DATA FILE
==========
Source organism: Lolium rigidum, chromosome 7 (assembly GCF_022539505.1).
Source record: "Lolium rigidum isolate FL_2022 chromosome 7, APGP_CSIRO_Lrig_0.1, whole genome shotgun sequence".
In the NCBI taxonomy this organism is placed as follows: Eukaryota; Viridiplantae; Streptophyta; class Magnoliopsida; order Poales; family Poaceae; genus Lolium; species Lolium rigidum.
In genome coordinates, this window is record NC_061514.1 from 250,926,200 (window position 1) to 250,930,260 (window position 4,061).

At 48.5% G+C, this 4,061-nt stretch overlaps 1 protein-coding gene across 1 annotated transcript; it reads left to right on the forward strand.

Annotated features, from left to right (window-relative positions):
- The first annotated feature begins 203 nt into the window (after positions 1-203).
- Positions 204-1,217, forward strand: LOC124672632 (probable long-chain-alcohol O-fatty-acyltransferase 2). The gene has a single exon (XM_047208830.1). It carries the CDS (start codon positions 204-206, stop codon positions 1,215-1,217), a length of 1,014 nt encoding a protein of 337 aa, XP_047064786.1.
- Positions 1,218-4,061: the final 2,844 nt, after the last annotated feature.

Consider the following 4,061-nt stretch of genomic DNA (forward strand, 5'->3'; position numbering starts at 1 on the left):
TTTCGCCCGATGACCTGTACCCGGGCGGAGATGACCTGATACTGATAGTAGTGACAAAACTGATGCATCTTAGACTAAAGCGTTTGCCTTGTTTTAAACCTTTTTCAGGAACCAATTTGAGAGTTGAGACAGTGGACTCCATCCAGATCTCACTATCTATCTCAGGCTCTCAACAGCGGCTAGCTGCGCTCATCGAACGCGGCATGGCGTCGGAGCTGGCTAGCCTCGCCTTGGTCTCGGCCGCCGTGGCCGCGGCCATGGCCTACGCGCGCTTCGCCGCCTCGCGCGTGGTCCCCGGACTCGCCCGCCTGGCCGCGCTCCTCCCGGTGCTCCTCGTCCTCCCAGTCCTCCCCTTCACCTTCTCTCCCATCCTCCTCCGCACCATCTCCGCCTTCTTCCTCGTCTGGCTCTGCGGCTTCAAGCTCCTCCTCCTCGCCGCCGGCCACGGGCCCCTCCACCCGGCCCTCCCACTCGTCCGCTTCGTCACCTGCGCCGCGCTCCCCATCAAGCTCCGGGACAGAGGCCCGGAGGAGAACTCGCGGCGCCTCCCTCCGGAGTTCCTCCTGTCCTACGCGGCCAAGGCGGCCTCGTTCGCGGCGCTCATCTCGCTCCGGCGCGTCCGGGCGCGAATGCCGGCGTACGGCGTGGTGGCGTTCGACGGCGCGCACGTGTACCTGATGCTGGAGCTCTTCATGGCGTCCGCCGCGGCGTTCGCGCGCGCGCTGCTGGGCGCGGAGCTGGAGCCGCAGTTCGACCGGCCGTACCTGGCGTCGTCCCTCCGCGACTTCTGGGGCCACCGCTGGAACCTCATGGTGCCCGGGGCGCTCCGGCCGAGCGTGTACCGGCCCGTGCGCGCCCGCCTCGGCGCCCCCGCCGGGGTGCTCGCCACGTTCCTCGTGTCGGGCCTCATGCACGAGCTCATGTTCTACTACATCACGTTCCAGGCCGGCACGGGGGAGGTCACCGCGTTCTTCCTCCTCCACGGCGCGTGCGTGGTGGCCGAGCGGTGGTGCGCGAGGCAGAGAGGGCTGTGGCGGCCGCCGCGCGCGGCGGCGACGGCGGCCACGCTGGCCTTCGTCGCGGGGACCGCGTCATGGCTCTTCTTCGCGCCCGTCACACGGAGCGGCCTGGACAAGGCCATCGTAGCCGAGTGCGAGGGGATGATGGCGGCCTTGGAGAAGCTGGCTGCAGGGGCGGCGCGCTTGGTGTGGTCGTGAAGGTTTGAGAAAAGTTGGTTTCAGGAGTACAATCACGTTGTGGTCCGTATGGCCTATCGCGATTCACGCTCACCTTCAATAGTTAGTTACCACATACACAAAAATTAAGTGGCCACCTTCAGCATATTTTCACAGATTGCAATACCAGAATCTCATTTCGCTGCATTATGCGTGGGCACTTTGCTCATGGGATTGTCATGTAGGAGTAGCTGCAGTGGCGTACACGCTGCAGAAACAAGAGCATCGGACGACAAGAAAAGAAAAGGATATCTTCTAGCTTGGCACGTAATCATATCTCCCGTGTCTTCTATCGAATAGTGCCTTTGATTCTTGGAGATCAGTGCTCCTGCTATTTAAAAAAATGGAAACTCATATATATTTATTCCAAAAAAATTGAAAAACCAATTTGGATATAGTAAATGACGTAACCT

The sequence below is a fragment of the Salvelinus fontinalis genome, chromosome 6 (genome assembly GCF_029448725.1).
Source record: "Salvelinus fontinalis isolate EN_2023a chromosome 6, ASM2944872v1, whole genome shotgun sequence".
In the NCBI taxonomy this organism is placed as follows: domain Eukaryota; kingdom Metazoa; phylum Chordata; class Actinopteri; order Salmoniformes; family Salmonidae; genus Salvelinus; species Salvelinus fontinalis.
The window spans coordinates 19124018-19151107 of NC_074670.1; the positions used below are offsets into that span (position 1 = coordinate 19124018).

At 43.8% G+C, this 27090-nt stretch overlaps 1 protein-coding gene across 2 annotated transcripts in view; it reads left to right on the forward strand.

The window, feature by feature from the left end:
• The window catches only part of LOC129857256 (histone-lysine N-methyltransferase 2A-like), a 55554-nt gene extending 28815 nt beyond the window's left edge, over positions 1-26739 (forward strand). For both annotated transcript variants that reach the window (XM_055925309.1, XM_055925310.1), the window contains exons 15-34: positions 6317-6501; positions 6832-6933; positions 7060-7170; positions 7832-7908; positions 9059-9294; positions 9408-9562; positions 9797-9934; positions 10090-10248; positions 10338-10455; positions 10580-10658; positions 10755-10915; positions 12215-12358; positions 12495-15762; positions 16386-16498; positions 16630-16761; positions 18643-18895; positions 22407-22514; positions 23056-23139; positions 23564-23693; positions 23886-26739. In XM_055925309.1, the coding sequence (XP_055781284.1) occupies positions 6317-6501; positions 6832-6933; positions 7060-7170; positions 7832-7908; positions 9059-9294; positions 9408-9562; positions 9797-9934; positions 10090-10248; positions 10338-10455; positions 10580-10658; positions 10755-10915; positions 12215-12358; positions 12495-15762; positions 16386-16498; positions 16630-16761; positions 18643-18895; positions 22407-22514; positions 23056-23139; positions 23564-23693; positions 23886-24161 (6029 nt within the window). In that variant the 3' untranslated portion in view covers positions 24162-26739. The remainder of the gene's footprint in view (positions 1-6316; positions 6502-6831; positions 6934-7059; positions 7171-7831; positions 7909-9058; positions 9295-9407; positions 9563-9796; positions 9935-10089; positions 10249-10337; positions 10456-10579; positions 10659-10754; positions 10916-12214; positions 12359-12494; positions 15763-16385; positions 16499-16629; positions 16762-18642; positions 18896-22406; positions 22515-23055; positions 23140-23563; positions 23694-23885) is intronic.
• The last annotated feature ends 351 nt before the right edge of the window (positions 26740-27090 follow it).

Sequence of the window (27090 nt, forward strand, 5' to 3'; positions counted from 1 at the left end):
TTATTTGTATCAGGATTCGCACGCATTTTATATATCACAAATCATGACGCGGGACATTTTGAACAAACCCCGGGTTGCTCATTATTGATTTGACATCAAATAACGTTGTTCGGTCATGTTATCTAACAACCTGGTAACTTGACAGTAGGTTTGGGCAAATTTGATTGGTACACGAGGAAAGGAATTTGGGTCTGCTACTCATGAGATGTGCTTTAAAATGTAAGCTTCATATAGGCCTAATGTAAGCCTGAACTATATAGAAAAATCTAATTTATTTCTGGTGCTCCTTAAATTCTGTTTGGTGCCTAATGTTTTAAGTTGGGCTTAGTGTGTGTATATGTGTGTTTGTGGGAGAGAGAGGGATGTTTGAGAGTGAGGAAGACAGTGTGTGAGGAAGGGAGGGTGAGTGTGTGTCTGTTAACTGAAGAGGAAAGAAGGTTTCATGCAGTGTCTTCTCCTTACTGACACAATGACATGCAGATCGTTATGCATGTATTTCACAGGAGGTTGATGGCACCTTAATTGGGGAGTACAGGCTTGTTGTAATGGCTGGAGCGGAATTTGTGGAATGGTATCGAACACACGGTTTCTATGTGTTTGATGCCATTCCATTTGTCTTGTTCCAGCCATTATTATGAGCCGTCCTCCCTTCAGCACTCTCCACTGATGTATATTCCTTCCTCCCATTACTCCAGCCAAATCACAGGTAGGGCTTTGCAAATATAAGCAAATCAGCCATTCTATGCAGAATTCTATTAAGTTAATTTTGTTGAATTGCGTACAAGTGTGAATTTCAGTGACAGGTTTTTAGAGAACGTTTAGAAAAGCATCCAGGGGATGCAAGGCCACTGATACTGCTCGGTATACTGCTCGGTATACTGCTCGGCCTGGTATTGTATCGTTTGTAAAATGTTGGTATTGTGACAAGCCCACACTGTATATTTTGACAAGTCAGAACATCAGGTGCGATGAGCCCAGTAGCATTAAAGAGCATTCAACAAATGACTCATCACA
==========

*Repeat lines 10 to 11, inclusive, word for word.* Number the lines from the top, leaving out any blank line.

Consider the following 4,061-nt stretch of genomic DNA (forward strand, 5'->3'; position numbering starts at 1 on the left):
TTTCGCCCGATGACCTGTACCCGGGCGGAGATGACCTGATACTGATAGTAGTGACAAAACTGATGCATCTTAGACTAAAGCGTTTGCCTTGTTTTAAACCTTTTTCAGGAACCAATTTGAGAGTTGAGACAGTGGACTCCATCCAGATCTCACTATCTATCTCAGGCTCTCAACAGCGGCTAGCTGCGCTCATCGAACGCGGCATGGCGTCGGAGCTGGCTAGCCTCGCCTTGGTCTCGGCCGCCGTGGCCGCGGCCATGGCCTACGCGCGCTTCGCCGCCTCGCGCGTGGTCCCCGGACTCGCCCGCCTGGCCGCGCTCCTCCCGGTGCTCCTCGTCCTCCCAGTCCTCCCCTTCACCTTCTCTCCCATCCTCCTCCGCACCATCTCCGCCTTCTTCCTCGTCTGGCTCTGCGGCTTCAAGCTCCTCCTCCTCGCCGCCGGCCACGGGCCCCTCCACCCGGCCCTCCCACTCGTCCGCTTCGTCACCTGCGCCGCGCTCCCCATCAAGCTCCGGGACAGAGGCCCGGAGGAGAACTCGCGGCGCCTCCCTCCGGAGTTCCTCCTGTCCTACGCGGCCAAGGCGGCCTCGTTCGCGGCGCTCATCTCGCTCCGGCGCGTCCGGGCGCGAATGCCGGCGTACGGCGTGGTGGCGTTCGACGGCGCGCACGTGTACCTGATGCTGGAGCTCTTCATGGCGTCCGCCGCGGCGTTCGCGCGCGCGCTGCTGGGCGCGGAGCTGGAGCCGCAGTTCGACCGGCCGTACCTGGCGTCGTCCCTCCGCGACTTCTGGGGCCACCGCTGGAACCTCATGGTGCCCGGGGCGCTCCGGCCGAGCGTGTACCGGCCCGTGCGCGCCCGCCTCGGCGCCCCCGCCGGGGTGCTCGCCACGTTCCTCGTGTCGGGCCTCATGCACGAGCTCATGTTCTACTACATCACGTTCCAGGCCGGCACGGGGGAGGTCACCGCGTTCTTCCTCCTCCACGGCGCGTGCGTGGTGGCCGAGCGGTGGTGCGCGAGGCAGAGAGGGCTGTGGCGGCCGCCGCGCGCGGCGGCGACGGCGGCCACGCTGGCCTTCGTCGCGGGGACCGCGTCATGGCTCTTCTTCGCGCCCGTCACACGGAGCGGCCTGGACAAGGCCATCGTAGCCGAGTGCGAGGGGATGATGGCGGCCTTGGAGAAGCTGGCTGCAGGGGCGGCGCGCTTGGTGTGGTCGTGAAGGTTTGAGAAAAGTTGGTTTCAGGAGTACAATCACGTTGTGGTCCGTATGGCCTATCGCGATTCACGCTCACCTTCAATAGTTAGTTACCACATACACAAAAATTAAGTGGCCACCTTCAGCATATTTTCACAGATTGCAATACCAGAATCTCATTTCGCTGCATTATGCGTGGGCACTTTGCTCATGGGATTGTCATGTAGGAGTAGCTGCAGTGGCGTACACGCTGCAGAAACAAGAGCATCGGACGACAAGAAAAGAAAAGGATATCTTCTAGCTTGGCACGTAATCATATCTCCCGTGTCTTCTATCGAATAGTGCCTTTGATTCTTGGAGATCAGTGCTCCTGCTATTTAAAAAAATGGAAACTCATATATATTTATTCCAAAAAAATTGAAAAACCAATTTGGATATAGTAAATGACGTAACCT